Great idea, but I couldn't do it personally as I would end up adopting all of my fosters, and I already have three cats of my own. I do however wish more people would foster as the concept is great and saves cat's lives.


glassvisage profile image

glassvisage 8 years ago from Northern California Author

Thank you both, especially for adopting 3 cats! I am afraid that I will end up adopting my fosters as well :(


Chef Jeff profile image

Chef Jeff 8 years ago from Universe, Milky Way, Outer Arm, Sol, Earth, Western Hemisphere, North America, Illinois, Chicago.

We adopted two wonderful female cats who are my pride and joy - Tiger and Michi. LIttle Michi is part rag-doll, and Tiger is just huge. Michi follows me all over the house and walks at my side, being careful to go left or right when I make a turn.

Our first cat was Brauni, and he was once up as a candidate for the new Morris the Cat commericals years ago. He got in a fight and his ear was boxed - a nasty bite took a chunk of ear out.

But I am thankful he didn't get the job because he was with us for 18 years in all. I was with him when he died, and he was so sad, weak and unble to keep his dignity. I wept for days because he, too, had been my best friend.


glassvisage profile image

glassvisage 8 years ago from Northern California Author

Thank you for telling us about your beloved cats, Jeff. I always dread the day my kitty will get too old... and your cat was nearly a celebrity! :)


Veronica Bright profile image

Veronica Bright 8 years ago from Nebraska

Great hub! I love kitties. My Dog loves Kitties too. We currently do not have one and everyone is telling me about how they know someone who has kittens! lol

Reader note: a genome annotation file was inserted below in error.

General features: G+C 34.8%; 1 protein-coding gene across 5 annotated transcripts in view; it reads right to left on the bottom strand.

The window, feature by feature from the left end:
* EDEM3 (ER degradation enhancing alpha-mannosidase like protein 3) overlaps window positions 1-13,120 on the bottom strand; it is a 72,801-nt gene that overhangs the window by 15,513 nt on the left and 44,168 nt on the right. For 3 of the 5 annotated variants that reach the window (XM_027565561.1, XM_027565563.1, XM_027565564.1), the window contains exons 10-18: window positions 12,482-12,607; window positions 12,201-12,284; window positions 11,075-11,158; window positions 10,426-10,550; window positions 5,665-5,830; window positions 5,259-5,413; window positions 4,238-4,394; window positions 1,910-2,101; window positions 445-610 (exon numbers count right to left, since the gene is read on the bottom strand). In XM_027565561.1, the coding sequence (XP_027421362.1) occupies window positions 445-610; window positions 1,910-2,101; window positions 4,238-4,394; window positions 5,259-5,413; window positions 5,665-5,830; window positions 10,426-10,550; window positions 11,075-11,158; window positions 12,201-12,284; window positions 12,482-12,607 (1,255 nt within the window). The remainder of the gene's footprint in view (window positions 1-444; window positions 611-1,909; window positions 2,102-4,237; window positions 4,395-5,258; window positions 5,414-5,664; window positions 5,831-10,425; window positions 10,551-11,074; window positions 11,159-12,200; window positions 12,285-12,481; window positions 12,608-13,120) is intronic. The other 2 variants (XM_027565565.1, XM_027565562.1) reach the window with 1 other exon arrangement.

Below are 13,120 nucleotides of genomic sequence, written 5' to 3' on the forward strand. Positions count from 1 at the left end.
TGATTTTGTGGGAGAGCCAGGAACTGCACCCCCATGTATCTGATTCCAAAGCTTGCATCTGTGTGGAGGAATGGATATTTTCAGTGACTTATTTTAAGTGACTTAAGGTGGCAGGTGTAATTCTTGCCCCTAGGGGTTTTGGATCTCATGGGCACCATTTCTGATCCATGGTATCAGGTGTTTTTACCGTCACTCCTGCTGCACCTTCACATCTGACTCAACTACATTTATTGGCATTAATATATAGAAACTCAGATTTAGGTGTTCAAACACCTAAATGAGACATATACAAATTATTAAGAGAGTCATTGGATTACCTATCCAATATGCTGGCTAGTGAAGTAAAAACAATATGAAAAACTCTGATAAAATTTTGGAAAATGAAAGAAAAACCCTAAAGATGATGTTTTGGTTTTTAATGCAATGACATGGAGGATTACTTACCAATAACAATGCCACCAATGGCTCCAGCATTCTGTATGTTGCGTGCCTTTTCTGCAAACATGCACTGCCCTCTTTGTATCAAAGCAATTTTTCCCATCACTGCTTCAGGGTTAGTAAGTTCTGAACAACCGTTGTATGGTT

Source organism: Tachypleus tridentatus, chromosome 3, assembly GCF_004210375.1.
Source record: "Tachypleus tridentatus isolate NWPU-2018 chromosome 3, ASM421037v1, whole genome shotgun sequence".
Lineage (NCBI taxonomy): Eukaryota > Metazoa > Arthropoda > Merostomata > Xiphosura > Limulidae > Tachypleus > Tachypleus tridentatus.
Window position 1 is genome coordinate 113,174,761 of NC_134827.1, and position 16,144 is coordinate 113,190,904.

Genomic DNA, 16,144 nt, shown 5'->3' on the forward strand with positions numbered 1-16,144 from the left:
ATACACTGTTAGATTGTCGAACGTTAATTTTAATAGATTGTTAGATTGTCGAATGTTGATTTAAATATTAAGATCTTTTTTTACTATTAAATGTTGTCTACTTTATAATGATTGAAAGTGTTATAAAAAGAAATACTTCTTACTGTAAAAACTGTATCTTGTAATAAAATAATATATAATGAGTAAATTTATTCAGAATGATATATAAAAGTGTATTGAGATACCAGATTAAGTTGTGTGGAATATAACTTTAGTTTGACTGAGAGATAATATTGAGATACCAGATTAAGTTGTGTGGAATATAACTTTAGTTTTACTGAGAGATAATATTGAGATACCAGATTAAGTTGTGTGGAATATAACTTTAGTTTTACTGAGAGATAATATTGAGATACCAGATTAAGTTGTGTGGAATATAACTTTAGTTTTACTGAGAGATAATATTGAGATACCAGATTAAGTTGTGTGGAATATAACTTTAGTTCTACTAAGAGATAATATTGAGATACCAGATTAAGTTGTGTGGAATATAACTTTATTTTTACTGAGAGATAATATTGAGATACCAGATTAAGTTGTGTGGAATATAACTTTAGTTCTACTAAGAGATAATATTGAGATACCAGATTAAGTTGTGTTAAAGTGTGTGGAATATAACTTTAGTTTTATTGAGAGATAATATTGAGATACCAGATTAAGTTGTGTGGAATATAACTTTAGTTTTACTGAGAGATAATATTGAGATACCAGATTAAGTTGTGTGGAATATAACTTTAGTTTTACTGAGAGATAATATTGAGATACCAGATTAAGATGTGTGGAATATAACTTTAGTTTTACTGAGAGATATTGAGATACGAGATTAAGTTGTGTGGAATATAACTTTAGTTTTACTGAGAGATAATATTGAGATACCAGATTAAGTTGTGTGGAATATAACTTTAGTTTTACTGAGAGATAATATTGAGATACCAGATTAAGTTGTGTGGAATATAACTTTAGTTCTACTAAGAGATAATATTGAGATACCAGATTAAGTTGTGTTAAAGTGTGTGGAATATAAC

glassvisage profile image

glassvisage 8 years ago from Northern California Author

Well, what can I say? I would recommend getting a cat, whether you adopt or foster :) Thanks for visiting!


market solution 8 years ago

I am not so much a cat lover as a dog lover. We had a very pampered and spoiled Yorkie for 17 years and have missed having a pet around since he died. We have considered doing foster care rather than getting another of our own. I just don't know if I could give them back!


glassvisage profile image

glassvisage 8 years ago from Northern California Author

Yorkies are great :) Well, you can keep a foster as long as you like, usually, even for years, and you don't have to pay for them!


Nicole Winter profile image

Nicole Winter 8 years ago from Chicago, IL

Yea! We have a <lot> of strays in our neighborhood, we keep water out for them. I can't foster because I'm allergic and so is my daughter, but we took in a kitty for a short while who was homeless, (the rest of the kittens and momma cat wouldn't come with us, unfortunately, otherwise I would have taken the whole family,) some kids were throwing firecrackers at them and Juju jumped right into my arms and wouldn't leave. He stayed with my ex for a little while while we fattened him up and then my ex let him go outside and that was that. Another family down the street found him, though, they put a collar on him & he's joined the gangs of roving street cats in our neighborhood.


kittyrehab profile image

kittyrehab 6 years ago from Southeastern New England

I told my daughter my new cat was a foster and she said "Who are you kidding?"


kittyrehab profile image

kittyrehab 6 years ago from Southeastern New England

To Nicole-- Is there a Spay Neuter program in your area? It really does work. Perhaps you could ask around. Even if you can't own pets there is lots you can do to help out. It's a great learning experience for children too.